So why use 5200 on something that may need replacing in as little as 10 years? Also, if throughbolted, you can stand on these w/o any issues ( I did and i'm closer to 100 kg than 100 lbs. )
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Old 23-10-2009, 13:41   #24
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The fiberglass backing plate is glassed to the hull with epoxy, and i use 3m 5200 for the trhu hull , yes i know that 5200 is pain in the ass to remove , 3m 5200 is polyurethane and other ones are easy to work and remove but im just believe in 5200 for a leak proff underwater fitting, my grounds plates also have 5200, many fin keels are trough bolted to the hull with 5200 , and for me , all my tru hulls are a permanent bond!
and i try to bond others stuffs with sikaflex 291, or 3m 4000, much easy, but for a hole in my hull, no doubt, 5200!!!

Sorry i mean 100 kg not a 100 pounds!!!! jejeee
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Old 23-10-2009, 14:51   #25
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Bottom line is a lot of seacocks like that are not bolted. Personally, I would use 5200 on that style of seacock and eliminate the bolts. Less holes in the hull, and I dont think you are going to pry the seacock loose (if the thru hull is corroded away) when you try to turn the handle.... but then again, I'm sensitive to that type of thing, and before I reefed on a seacock to get it closed or open I would try to loosen it up some. 5200 can be removed..... cut away.... drive a chisel under one edge and start slicing the 5200.
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Old 23-10-2009, 14:55   #26
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Bottom line is a lot of seacocks like that are not bolted. Personally, I would use 5200 on that style of seacock and eliminate the bolts. Less holes in the hull, and I dont think you are going to pry the seacock loose (if the thru hull is corroded away) when you try to turn the handle.... but then again, I'm sensitive to that type of thing, and before I reefed on a seacock to get it closed or open I would try to loosen it up some. 5200 can be removed..... cut away.... drive a chisel under one edge and start slicing the 5200.
Not saying it's not doable, but it's a PITA. I'd (personally) be creeped relying only on the adhesive. Getting out the threaded theough hull would be more of an issue.
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Old 23-10-2009, 17:30   #27
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pragmatic compromises

Yea... it's funny how these discussions go.... one thread people will defend Marelon plastic seacocks......many of which cant be operated in the bin down at West Marine! the next thread the more traditional of us insist on Bronze through-bolted ones. Everything's a personal decision I guess. I feel very confident in a nice wide flanged bronze seacock 5200'd to the hull. I guess I feel it's a good pragmatic approach. Many Aluminum boats just have a pipe welded in the hull with a valve attached to that. Of course the weld is probably one of the most likely spots for corrosion.... Aluminum being sacrificial to alot of things..... that could be scary. If the fiberglass hull is an inch thick where it's going then I fear the bolts less than I do than if it's 3/8 or half inch thick. Hell, I'll be two boats into the future before some guy in a boat yard is cussing me about the 5200..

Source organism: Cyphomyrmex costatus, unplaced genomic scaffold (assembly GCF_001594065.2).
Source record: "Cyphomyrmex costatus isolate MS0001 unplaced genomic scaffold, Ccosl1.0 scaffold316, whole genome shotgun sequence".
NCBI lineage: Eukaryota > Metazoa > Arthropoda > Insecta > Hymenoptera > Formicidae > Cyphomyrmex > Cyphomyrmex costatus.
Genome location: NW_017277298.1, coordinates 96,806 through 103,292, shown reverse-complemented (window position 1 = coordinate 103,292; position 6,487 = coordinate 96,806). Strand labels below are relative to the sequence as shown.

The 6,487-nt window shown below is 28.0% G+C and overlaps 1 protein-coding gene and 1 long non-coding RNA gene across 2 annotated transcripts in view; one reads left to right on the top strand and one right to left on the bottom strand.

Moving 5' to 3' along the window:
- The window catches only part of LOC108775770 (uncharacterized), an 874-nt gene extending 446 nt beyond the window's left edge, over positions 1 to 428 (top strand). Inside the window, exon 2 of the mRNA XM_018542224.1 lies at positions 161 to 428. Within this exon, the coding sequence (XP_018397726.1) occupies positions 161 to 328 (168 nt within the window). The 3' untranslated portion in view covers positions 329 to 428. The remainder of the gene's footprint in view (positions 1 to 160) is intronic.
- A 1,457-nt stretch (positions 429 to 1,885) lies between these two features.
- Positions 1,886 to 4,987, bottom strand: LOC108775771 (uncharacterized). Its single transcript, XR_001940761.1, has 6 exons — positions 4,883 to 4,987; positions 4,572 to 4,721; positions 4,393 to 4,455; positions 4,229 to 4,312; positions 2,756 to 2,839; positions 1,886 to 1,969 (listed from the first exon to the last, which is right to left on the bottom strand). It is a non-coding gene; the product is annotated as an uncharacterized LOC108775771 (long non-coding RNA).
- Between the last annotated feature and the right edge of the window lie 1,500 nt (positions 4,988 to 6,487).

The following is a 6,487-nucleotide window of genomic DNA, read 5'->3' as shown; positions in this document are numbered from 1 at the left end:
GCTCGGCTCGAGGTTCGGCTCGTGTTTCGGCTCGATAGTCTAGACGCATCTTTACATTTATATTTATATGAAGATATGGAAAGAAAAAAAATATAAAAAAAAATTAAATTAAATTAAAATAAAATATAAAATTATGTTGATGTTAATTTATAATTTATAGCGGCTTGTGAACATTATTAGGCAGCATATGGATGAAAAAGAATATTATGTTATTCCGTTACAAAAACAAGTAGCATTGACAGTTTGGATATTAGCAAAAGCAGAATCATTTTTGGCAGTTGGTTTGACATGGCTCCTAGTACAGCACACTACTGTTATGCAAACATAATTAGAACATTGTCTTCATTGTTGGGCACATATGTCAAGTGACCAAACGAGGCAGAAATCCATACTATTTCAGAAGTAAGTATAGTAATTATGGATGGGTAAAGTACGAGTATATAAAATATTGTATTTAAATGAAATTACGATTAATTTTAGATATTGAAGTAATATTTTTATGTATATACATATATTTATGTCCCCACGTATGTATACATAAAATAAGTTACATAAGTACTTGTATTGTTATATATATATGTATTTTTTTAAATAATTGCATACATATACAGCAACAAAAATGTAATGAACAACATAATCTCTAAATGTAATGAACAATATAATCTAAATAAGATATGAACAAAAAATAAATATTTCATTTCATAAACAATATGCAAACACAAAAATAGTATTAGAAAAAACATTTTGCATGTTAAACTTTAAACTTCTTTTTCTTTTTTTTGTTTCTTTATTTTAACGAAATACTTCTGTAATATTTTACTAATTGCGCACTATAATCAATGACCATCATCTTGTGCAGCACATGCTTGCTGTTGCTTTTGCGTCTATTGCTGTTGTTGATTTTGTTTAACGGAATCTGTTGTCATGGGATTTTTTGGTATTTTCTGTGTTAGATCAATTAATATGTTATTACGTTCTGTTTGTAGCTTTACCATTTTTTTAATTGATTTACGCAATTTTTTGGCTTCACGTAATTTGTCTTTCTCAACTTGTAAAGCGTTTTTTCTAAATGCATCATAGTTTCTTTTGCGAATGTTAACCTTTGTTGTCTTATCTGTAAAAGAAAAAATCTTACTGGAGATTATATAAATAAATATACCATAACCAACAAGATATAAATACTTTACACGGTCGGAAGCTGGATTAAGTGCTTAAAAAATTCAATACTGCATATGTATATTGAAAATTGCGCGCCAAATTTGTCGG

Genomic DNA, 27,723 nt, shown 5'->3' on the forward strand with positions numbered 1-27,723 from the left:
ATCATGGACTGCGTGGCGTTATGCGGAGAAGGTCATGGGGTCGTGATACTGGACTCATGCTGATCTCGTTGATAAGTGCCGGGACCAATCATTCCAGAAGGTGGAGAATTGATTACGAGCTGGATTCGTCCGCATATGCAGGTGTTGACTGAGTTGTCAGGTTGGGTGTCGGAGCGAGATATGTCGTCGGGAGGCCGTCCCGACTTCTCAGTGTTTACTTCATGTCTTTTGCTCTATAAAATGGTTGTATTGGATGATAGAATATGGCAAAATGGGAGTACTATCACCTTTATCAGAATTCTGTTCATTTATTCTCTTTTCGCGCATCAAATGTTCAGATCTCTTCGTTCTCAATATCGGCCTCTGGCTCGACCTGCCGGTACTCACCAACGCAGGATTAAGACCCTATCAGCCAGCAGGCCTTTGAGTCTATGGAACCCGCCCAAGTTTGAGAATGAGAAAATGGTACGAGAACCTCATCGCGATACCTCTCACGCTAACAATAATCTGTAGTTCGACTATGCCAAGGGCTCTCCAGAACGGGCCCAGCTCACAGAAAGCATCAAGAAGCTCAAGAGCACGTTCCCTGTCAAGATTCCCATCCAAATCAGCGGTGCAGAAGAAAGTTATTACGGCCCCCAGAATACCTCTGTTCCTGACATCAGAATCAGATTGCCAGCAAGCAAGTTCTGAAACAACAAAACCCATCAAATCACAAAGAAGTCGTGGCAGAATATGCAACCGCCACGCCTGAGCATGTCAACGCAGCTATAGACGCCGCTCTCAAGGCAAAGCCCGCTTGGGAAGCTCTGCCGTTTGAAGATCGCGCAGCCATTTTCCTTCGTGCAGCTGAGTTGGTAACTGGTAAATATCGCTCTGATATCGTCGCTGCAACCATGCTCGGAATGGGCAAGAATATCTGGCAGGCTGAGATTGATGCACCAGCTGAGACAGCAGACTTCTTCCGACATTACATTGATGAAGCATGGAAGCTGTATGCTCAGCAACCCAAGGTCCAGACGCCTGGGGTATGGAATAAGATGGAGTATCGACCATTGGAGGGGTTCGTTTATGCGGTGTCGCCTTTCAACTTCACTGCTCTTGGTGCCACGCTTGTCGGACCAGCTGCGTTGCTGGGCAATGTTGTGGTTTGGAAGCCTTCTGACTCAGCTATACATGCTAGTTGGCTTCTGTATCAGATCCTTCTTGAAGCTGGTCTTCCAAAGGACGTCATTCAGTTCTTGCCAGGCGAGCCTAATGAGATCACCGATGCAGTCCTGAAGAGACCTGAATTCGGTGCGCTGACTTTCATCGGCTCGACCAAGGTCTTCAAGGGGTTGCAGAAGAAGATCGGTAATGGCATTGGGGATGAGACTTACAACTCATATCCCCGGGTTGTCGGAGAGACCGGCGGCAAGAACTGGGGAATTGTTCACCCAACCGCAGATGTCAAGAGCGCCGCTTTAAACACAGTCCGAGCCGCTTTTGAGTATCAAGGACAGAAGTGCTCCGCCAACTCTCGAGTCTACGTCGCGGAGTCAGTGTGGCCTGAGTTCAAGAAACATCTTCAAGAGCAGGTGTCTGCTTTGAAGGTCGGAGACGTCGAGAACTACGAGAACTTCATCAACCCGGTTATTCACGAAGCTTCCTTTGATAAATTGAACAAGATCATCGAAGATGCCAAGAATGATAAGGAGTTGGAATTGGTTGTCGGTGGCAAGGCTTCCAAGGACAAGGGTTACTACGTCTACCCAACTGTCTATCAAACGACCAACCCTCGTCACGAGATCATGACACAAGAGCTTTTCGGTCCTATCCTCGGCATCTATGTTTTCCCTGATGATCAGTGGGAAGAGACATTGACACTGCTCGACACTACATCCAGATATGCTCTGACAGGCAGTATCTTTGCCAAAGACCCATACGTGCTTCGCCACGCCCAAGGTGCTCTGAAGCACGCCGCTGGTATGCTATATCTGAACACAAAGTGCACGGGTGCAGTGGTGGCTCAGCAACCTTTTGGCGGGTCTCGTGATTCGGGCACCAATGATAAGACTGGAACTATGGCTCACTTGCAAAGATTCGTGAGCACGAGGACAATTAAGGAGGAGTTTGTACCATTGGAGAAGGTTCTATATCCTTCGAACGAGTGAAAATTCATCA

So many boats now days have a through hull fitting with a nut and then a common valve screwed on, now that I fear!
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Old 23-10-2009, 19:06   #28
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So many boats now days have a through hull fitting with a nut and then a common valve screwed on, now that I fear!
Amen! But 5200 is still the most over rated, ridiculous product ever foisted upon the boating industry IMHO..

BTW my hull deck joint was sealed with butyl tape 30 years ago (10-20 psi adhesion not 700 PSI) and is still bone dry. In fact my entire vessel was factory beded with butyl and approx 80% of the fittings are still BONE dry and have not yet been re-bedded.

Contrary to popular belief the bolts, like your lug nuts on your wheels, are what holds the boat together or hardware to the deck. We don't glue wheels onto cars and we don't need to glue mechanically fastened hardware to our boats either. In a properly bolted hull to deck joint all you need is a seal and even butyl works just fine. My boat is living proof. 30 years, two across the pond trips, South America to Newfoundland, throught the canal and to Alaska and still not leaking one drop and NO 5200 anywhere....
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Old 23-10-2009, 19:55   #29
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Amen! But 5200 is still the most over rated, ridiculous product ever foisted upon the boating industry IMHO..

BTW my hull deck joint was sealed with butyl tape 30 years ago (10-20 psi adhesion not 700 PSI) and is still bone dry. In fact my entire vessel was factory beded with butyl and approx 80% of the fittings are still BONE dry and have not yet been re-bedded.

Contrary to popular belief the bolts, like your lug nuts on your wheels, are what holds the boat together or hardware to the deck. We don't glue wheels onto cars and we don't need to glue mechanically fastened hardware to our boats either. In a properly bolted hull to deck joint all you need is a seal and even butyl works just fine. My boat is living proof. 30 years, two across the pond trips, South America to Newfoundland, throught the canal and to Alaska and still not leaking one drop and NO 5200 anywhere....

Hi sr, just a question , is this tru hull picture coming from your boat??
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Old 23-10-2009, 20:56   #30
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Hi sr, just a question , is this tru hull picture coming from your boat??
Yes, and that is Sikaflex 291 (221 PSI adhesion) as I don't use butyl below water and should have clarified that. I still don't have any 5200 on my boat and amazingly she still floats..

I would have preferred 3M 101 but was out of it at the time Sika 291 is my next favorite cartridge caulk after 3M 101. 5200 can be over 700 PSI adhesion. The seacock is also through bolted through a solid fiberglass backing block.